April 19th will forever be known, to LSD fans, as bicycle day! After ingesting the LSD, Hofmann found it difficult to even speak and was unsure that he was going to be able to make it home , so he asked his assistant to escort him home on bicycle.

While he was riding home Albert Hofmann actually began to feel the negative affects of the LSD . Hofmann doesn’t describe the trip as a pleasant experience. He apparently experienced everything around him turning into demons, from people to furniture!

But… he describes coming down off the trip as a very pleasant experience!

As if everything was brand new!


LSD Early Use in Psychotherapy

Hofmann then began synthesizing LSD through Sandoz Laboratories. They started an open source program for LSD and began sending it away for free to other researchers who promised to study the drug. This started a robust time of research in LSD and how it would be useful in psychoanalysis and psychotherapy.

A British psychiatrist and psychotherapist named Ronald Arthur Sandison came in contact with Albert Hofmann during a trip to Switzerland. At the time, Sandison worked for a psychiatric hospital, named Powick Hospital, as a consultant. He returned to Powick Hospital with 100 vials of LSD and used it on patients whose therapy in psychoanalysis was not advancing. He reported significant success.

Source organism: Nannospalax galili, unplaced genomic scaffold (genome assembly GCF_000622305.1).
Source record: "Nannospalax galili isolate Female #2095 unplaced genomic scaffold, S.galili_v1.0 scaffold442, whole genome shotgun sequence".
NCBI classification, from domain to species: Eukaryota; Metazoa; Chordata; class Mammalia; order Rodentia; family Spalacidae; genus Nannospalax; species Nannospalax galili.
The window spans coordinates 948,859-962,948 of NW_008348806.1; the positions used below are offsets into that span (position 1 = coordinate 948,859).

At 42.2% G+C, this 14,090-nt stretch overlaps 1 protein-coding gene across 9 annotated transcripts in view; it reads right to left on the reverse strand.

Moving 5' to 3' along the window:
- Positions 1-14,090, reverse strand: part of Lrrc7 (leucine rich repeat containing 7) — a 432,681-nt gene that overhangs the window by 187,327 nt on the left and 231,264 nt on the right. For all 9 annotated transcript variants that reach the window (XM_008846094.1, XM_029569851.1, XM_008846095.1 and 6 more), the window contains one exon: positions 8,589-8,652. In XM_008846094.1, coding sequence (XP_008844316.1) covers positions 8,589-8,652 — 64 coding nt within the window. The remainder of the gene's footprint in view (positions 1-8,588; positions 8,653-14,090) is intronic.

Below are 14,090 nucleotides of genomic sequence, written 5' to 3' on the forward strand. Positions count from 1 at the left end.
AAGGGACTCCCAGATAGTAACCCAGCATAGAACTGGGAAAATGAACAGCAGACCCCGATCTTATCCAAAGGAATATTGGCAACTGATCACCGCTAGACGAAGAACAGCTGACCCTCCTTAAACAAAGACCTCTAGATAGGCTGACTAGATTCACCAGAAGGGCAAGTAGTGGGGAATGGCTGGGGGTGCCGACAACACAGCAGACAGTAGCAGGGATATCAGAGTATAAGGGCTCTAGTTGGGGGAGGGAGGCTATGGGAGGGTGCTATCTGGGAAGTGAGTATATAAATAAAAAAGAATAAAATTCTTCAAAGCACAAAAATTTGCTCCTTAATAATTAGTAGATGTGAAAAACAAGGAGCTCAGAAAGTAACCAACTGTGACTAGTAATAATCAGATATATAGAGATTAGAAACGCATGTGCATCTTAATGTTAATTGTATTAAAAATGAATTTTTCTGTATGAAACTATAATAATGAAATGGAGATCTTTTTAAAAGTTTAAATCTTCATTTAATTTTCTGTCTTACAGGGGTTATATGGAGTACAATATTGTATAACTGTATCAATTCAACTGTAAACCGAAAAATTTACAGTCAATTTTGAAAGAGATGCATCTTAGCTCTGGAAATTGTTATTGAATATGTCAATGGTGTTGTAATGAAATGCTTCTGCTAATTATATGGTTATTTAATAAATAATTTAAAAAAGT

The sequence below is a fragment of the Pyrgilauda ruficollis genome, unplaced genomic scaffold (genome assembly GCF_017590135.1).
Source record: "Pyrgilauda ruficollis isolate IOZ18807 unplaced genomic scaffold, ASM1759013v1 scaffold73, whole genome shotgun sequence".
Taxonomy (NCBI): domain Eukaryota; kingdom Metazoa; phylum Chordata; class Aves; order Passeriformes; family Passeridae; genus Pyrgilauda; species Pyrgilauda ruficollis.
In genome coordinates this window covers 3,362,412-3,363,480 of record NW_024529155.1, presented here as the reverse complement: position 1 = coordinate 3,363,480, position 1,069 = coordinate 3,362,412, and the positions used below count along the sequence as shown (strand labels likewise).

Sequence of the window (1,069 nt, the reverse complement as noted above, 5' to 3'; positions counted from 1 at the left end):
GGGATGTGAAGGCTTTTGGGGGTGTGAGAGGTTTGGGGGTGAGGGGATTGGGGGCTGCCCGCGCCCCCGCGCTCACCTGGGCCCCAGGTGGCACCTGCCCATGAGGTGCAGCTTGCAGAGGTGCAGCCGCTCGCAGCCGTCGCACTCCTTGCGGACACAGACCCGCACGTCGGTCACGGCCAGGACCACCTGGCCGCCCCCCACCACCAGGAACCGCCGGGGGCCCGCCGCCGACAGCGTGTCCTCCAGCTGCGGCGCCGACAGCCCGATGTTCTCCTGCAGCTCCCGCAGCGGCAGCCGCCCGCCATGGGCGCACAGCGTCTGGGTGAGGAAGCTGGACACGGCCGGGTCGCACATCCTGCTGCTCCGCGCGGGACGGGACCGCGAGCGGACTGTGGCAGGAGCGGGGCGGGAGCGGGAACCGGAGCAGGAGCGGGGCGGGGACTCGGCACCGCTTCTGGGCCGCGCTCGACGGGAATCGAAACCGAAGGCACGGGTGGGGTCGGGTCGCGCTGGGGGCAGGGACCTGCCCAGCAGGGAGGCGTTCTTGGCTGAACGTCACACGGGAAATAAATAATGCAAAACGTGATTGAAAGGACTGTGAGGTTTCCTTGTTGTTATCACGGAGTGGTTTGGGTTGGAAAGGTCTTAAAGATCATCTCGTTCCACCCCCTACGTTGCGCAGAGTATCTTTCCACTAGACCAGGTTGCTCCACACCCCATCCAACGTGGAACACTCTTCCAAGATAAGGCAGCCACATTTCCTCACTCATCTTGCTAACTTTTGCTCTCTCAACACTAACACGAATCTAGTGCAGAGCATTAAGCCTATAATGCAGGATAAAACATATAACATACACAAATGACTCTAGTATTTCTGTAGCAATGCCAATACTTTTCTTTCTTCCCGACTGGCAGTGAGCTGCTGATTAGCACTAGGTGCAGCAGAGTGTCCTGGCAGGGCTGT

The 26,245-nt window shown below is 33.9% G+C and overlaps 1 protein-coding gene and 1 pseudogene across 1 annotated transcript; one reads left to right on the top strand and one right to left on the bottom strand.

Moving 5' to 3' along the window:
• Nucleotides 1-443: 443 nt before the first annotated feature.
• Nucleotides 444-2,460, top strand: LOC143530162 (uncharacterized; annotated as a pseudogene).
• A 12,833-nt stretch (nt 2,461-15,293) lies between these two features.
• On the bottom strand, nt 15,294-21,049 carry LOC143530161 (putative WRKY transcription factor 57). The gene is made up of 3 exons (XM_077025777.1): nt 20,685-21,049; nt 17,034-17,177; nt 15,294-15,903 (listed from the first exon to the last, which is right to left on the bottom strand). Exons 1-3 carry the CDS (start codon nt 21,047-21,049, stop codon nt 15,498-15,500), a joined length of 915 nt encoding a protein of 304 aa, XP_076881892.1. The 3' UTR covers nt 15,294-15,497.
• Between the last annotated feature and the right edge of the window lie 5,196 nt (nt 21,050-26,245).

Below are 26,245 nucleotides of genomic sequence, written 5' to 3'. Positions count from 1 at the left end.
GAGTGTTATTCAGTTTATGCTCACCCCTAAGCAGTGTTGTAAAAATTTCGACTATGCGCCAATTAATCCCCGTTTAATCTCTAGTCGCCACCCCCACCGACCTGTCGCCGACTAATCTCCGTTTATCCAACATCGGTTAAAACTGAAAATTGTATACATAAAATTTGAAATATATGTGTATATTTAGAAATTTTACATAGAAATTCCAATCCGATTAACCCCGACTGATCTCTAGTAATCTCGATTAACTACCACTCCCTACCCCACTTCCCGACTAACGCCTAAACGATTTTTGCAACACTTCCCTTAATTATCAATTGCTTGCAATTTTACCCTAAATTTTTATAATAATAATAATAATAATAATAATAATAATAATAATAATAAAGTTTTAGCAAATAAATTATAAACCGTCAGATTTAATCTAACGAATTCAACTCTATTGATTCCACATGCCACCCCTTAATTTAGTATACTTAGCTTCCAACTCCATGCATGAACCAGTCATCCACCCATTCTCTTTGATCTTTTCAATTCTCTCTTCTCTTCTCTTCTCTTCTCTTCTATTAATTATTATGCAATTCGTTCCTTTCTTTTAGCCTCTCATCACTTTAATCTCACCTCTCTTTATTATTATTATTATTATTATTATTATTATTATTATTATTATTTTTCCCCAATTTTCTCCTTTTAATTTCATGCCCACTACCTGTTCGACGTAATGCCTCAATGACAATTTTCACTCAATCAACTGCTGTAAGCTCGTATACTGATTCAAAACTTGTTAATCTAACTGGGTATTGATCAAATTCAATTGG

Later Sandison built the worlds first LSD unit at Powick Hospital in 1958, where they treated illnesses such as severe depression and schizophrenia. He called this type of therapy “Psycholytic Therapy” which means “mind loosening” or “soul dissolving” therapy. The program ended in 1965 when their supplies where taken away due to suspicion of recreational use.  Records indicate that 683 patients had been treated with LSD in 13,785 separate sessions before the program was discontinued. 

Seeking the Magic Mushroom

LSD was certainly a happy accident in the lab of Albert Hofmann, but that is a pretty rare occurrence. Most psychedelics were used by indigenous cultures way before they ever made it to the west. Hofmann accidently came across LSD in the early 1940s but the next psychedelic to be introduced to Western culture is the “magic” mushroom in 1957!


Robert & Valentina Wasson

Robert Gordon Wasson is an interesting character to say the least… He was, first off, a banker who worked for J.P. Morgan.  However, himself and his wife were both armature mycologist who were particularly interested in mushrooms impact on society and first coined the term “magic” mushrooms.